How Orthoses Work

There are several reasons why you may have been issued a pair of Footbionics. Many foot or lower limb injuries respond quickly to orthotic therapy. Orthotic devices are usually dispensed as a treatment for pain or discomfort that you may have been suffering. Orthoses are also used to correct posture or abnormal foot position as a preventative measure. This is based upon the theory that an abnormal foot position will more likely lead to pain or injury.
Excessive foot pronation is considered to increase tissue stress, and therefore controlling this movement is often what your podiatrist will focus upon.
Whilst an orthotic device is usually used to control this motion they are often used to simply support the bony structure of your foot. By supporting the foot, tissue stress can be reduced and pain relieved. However there are several recognised ways in which you may benefit from using orthotic devices.

Foot Supportfoot support
Orthoses can simply support the plantar surface (undersurface) of the foot and thereby help to reduce deformation on weightbearing. By maintaining and supporting the foot tensile strain through the sole is reduced. This concept is more “accommodative” support as opposed to “corrective” repositioning of the foot. So often merely supporting the arch can be of significant benefit to an injury or condition.

Pressure reductiontekscan wireframe 1 1
As orthoses support the foot they will also affect the regional pressures and loading through the sole of the foot itself. The concept of subtly adding more pressure to the arch will for example reduce pressure in the heel and forefoot. Thus an orthotic device can redistribute pressure from an area which can also immediately reduce pain. This is more difficult to measure with out pressure measuring devices however it can provide dramatic and immediate relief of symptoms.

Motion controlmotion control
This is the most commonly thought or measured way in which an orthotic can help. Many podiatristswill use treadmill and video equipment to measure the effect of footwear and orthoses on foot motion. Pronation is the movement of the foot rolling inward with this also causing an arch lowering effect on the foot. Excessive pronation of the foot is considered to be a causative factor for many injuries that you may have – particularly overuse injuries or injuries related to repetitive overload. Excessive foot pronation can be reduced with an orthotic device. Generally the firmer the material the more foot control is achieved.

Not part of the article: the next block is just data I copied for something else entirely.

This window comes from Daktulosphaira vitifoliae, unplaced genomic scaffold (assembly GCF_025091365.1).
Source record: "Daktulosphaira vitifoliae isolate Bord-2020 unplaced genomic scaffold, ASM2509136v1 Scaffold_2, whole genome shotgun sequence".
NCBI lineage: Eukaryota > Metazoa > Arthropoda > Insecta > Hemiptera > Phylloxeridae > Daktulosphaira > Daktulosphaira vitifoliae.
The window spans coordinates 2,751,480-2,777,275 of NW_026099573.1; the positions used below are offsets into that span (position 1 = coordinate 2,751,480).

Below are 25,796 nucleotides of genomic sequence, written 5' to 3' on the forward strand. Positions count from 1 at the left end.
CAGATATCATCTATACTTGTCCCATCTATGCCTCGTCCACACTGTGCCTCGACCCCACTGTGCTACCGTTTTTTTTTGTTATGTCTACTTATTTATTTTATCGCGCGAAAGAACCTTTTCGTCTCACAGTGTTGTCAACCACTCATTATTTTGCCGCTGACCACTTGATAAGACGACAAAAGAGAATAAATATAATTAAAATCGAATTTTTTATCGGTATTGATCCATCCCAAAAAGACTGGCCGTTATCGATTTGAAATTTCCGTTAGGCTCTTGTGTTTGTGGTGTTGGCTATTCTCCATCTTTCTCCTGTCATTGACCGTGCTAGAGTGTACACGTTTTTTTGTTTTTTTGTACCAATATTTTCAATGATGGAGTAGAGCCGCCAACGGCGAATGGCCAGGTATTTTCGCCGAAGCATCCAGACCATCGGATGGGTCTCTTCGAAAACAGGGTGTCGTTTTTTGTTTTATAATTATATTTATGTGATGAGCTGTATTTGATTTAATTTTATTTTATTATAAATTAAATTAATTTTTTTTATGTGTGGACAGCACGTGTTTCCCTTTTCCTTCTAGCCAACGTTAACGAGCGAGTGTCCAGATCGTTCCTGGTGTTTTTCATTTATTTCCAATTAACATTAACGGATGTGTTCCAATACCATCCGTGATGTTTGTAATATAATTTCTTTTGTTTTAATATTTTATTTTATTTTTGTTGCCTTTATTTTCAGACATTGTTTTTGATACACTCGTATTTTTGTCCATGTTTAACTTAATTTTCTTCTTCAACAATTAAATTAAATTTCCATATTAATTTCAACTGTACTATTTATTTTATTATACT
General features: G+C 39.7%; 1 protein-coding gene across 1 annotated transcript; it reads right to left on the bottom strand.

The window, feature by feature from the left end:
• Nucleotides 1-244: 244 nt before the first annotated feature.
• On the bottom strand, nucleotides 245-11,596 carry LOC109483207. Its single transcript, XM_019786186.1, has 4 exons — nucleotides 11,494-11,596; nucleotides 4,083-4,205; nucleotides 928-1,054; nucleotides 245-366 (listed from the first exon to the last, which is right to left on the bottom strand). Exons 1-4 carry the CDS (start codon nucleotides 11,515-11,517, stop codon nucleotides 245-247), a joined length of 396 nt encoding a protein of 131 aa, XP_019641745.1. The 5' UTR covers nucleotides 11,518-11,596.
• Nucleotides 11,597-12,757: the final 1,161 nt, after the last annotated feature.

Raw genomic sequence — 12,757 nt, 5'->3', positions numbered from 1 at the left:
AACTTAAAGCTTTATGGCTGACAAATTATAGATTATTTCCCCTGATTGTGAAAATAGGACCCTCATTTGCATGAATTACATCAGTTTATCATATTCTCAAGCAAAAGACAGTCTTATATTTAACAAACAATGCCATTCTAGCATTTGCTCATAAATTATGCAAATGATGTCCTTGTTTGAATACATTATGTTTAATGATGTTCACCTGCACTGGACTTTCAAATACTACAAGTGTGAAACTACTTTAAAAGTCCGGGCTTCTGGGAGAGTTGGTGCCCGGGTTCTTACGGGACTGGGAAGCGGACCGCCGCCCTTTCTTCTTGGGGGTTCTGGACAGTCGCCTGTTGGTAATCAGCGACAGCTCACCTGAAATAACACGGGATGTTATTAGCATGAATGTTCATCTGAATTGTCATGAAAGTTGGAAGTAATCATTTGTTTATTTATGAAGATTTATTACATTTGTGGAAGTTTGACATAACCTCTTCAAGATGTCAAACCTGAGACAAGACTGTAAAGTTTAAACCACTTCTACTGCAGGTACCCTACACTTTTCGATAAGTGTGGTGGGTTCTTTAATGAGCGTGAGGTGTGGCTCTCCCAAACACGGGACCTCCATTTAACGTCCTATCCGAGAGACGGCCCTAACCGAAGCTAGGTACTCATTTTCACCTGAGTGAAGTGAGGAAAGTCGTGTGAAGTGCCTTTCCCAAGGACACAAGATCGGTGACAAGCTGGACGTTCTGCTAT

Shock absorptionshock absorbtion
As well as improving foot motion, orthotic devices can also help reduce the peak pressures or forces beneath your feet. When you contact the ground when walking there is 1.5 times bodyweight that are transmitted through the heel with each impact. There is 3 times your bodyweight at heel contact when you run. Think of the orthotic as working by cushioning and improving shock absorption. Shock absorption has long been seen as a critical element in injury prevention. The foam materials that your Footbionics are constructed from are excellent in providing additional cushioning to dampen these forces.
speed of motionSpeed of foot motion
Orthoses are important in controlling the speed (velocity) of your foot and lower limb movements. If movement is rapid and jerky, muscles generally have to work much harder to decelerate and provide control. Imagine if your foot just slapped down rapidly on impact, as opposed to a more gradual or controlled landing. Orthoses can control the speeds of such movements well. Dampening the speeds of these movements will assist in injury reduction. Footbionics attempt to control foot velocity by using foams that dampen this movement. Their motion controlling shape also plays a critical role.

timing of motion1Timing of foot motion
The timing sequences of foot and lower limb motion have more recently been investigated particularly in lower limb injuries. The specific timing of movements and foot position follows a general pattern. As an example, maximum knee flexion should occur at the same time as maximum foot pronation.  If these movements are “out of sync” then pain or injury can occur. By preventing abnormal foot motion, Footbionics can help improve this foot and lower limb synchronisation.

Proprioceptionproprioception 1
Like balance your ability to perceive foot position is critical for any weight bearing activity. The type of surface that you stand on has been shown to decrease or increase stability. Textured insoles rather than smooth insoles have been shown to increase this positional awareness. This could have huge implications for injuries such as ankle sprains where balance is critical to avoid this injury. This is another reason why many of our Footbionics models are manufactured with a textured “polo knit” or brushed nylon fabric as found in many athletic shoe sockliners.